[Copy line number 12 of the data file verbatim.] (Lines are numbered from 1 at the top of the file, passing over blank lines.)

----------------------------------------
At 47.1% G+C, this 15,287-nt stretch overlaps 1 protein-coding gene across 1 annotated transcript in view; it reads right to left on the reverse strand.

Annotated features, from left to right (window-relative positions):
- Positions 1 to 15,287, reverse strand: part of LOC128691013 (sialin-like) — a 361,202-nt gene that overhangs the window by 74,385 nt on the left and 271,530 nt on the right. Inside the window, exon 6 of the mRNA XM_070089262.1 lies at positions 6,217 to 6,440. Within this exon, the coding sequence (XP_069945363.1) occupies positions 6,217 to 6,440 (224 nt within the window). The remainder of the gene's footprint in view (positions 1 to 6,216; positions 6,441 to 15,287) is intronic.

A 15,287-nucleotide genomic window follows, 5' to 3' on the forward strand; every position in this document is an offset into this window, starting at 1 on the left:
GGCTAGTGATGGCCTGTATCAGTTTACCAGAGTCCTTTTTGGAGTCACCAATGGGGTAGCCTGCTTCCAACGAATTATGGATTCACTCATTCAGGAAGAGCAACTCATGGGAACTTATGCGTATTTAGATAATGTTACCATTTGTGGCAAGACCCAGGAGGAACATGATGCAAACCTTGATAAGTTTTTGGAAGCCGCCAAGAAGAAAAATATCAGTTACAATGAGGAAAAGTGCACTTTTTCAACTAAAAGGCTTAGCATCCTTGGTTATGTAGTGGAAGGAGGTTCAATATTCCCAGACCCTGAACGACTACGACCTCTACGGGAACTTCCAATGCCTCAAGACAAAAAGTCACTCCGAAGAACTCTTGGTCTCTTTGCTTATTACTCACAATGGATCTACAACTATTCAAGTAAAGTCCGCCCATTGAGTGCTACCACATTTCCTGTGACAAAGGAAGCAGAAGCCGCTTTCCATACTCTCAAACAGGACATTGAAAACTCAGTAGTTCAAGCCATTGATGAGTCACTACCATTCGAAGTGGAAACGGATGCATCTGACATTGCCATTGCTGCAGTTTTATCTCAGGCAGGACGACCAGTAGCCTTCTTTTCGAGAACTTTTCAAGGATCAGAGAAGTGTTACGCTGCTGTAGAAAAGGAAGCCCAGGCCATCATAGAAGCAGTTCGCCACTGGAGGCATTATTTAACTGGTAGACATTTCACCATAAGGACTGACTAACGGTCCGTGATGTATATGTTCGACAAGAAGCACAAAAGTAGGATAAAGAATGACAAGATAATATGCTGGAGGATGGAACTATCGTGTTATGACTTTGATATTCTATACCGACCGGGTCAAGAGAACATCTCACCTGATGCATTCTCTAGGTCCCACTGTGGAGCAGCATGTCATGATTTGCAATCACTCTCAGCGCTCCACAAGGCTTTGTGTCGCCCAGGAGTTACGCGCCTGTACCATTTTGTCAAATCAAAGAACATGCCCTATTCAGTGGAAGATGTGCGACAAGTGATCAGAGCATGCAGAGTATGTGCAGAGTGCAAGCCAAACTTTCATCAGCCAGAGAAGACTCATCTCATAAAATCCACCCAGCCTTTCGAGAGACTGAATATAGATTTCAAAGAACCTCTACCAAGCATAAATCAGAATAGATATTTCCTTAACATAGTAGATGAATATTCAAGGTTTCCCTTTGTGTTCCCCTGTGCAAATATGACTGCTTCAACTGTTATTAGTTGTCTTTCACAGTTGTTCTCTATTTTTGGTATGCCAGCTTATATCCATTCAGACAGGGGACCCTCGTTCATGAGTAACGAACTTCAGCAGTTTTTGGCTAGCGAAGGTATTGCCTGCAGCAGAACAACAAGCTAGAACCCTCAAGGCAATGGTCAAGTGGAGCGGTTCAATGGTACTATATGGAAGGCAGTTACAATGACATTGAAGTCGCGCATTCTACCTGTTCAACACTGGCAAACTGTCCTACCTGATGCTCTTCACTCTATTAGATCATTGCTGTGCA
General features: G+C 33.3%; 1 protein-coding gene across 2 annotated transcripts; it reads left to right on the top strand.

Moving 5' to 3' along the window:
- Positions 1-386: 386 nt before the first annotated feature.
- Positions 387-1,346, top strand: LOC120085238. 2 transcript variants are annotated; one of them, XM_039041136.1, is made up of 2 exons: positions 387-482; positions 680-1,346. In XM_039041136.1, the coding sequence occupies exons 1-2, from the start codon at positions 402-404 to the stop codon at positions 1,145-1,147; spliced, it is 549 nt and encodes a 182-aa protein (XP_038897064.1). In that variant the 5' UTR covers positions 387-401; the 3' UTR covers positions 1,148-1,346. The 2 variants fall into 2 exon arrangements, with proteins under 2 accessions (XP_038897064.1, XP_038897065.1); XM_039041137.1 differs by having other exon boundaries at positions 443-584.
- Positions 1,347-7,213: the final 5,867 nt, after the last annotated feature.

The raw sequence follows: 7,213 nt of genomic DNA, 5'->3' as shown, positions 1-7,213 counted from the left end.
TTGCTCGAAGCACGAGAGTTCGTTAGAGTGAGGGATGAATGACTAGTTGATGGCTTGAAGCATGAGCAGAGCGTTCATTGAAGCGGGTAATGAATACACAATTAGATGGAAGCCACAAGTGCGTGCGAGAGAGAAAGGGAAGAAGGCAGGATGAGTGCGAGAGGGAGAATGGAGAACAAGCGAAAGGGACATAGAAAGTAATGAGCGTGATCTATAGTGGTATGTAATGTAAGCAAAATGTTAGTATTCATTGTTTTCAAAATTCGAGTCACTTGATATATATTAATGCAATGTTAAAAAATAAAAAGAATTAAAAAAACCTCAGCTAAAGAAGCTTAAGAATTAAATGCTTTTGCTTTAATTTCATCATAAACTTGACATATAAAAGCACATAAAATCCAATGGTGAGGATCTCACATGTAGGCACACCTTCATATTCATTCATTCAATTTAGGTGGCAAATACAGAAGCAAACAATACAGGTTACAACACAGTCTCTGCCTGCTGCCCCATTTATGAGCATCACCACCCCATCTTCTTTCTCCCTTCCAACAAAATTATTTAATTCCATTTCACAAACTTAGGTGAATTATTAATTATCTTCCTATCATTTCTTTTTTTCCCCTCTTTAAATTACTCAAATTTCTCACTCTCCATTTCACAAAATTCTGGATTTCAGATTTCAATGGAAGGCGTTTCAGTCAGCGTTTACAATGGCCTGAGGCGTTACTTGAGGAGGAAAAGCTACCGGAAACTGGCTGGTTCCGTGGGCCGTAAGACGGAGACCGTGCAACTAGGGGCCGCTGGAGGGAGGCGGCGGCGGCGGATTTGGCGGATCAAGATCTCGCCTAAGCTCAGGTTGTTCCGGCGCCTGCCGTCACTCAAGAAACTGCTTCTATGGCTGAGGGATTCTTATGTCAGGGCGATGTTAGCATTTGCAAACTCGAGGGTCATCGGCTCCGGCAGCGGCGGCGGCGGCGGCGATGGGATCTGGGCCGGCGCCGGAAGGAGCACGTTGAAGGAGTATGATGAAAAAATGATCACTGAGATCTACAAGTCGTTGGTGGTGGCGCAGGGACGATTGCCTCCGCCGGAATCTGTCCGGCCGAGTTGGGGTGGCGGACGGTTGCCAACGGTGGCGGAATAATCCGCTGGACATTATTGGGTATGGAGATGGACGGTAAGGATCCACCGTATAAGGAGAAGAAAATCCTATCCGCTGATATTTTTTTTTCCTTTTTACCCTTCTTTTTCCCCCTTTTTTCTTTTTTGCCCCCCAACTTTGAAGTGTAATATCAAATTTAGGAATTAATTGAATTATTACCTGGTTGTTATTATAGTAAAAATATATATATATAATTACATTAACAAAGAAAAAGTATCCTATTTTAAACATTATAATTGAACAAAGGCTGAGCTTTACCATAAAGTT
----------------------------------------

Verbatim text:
TTGCTCGAAGCACGAGAGTTCGTTAGAGTGAGGGATGAATGACTAGTTGATGGCTTGAAGCATGAGCAGAGCGTTCATTGAAGCGGGTAATGAATACACAATTAGATGGAAGCCACAAGTGCGTGCGAGAGAGAAAGGGAAGAAGGCAGGATGAGTGCGAGAGGGAGAATGGAGAACAAGCGAAAGGGACATAGAAAGTAATGAGCGTGATCTATAGTGGTATGTAATGTAAGCAAAATGTTAGTATTCATTGTTTTCAAAATTCGAGTCACTTGATATATATTAATGCAATGTTAAAAAATAAAAAGAATTAAAAAAACCTCAGCTAAAGAAGCTTAAGAATTAAATGCTTTTGCTTTAATTTCATCATAAACTTGACATATAAAAGCACATAAAATCCAATGGTGAGGATCTCACATGTAGGCACACCTTCATATTCATTCATTCAATTTAGGTGGCAAATACAGAAGCAAACAATACAGGTTACAACACAGTCTCTGCCTGCTGCCCCATTTATGAGCATCACCACCCCATCTTCTTTCTCCCTTCCAACAAAATTATTTAATTCCATTTCACAAACTTAGGTGAATTATTAATTATCTTCCTATCATTTCTTTTTTTCCCCTCTTTAAATTACTCAAATTTCTCACTCTCCATTTCACAAAATTCTGGATTTCAGATTTCAATGGAAGGCGTTTCAGTCAGCGTTTACAATGGCCTGAGGCGTTACTTGAGGAGGAAAAGCTACCGGAAACTGGCTGGTTCCGTGGGCCGTAAGACGGAGACCGTGCAACTAGGGGCCGCTGGAGGGAGGCGGCGGCGGCGGATTTGGCGGATCAAGATCTCGCCTAAGCTCAGGTTGTTCCGGCGCCTGCCGTCACTCAAGAAACTGCTTCTATGGCTGAGGGATTCTTATGTCAGGGCGATGTTAGCATTTGCAAACTCGAGGGTCATCGGCTCCGGCAGCGGCGGCGGCGGCGGCGATGGGATCTGGGCCGGCGCCGGAAGGAGCACGTTGAAGGAGTATGATGAAAAAATGATCACTGAGATCTACAAGTCGTTGGTGGTGGCGCAGGGACGATTGCCTCCGCCGGAATCTGTCCGGCCGAGTTGGGGTGGCGGACGGTTGCCAACGGTGGCGGAATAATCCGCTGGACATTATTGGGTATGGAGATGGACGGTAAGGATCCACCGTATAAGGAGAAGAAAATCCTATCCGCTGATATTTTTTTTTCCTTTTTACCCTTCTTTTTCCCCCTTTTTTCTTTTTTGCCCCCCAACTTTGAAGTGTAATATCAAATTTAGGAATTAATTGAATTATTACCTGGTTGTTATTATAGTAAAAATATATATATATAATTACATTAACAAAGAAAAAGTATCCTATTTTAAACATTATAATTGAACAAAGGCTGAGCTTTACCATAAAGTT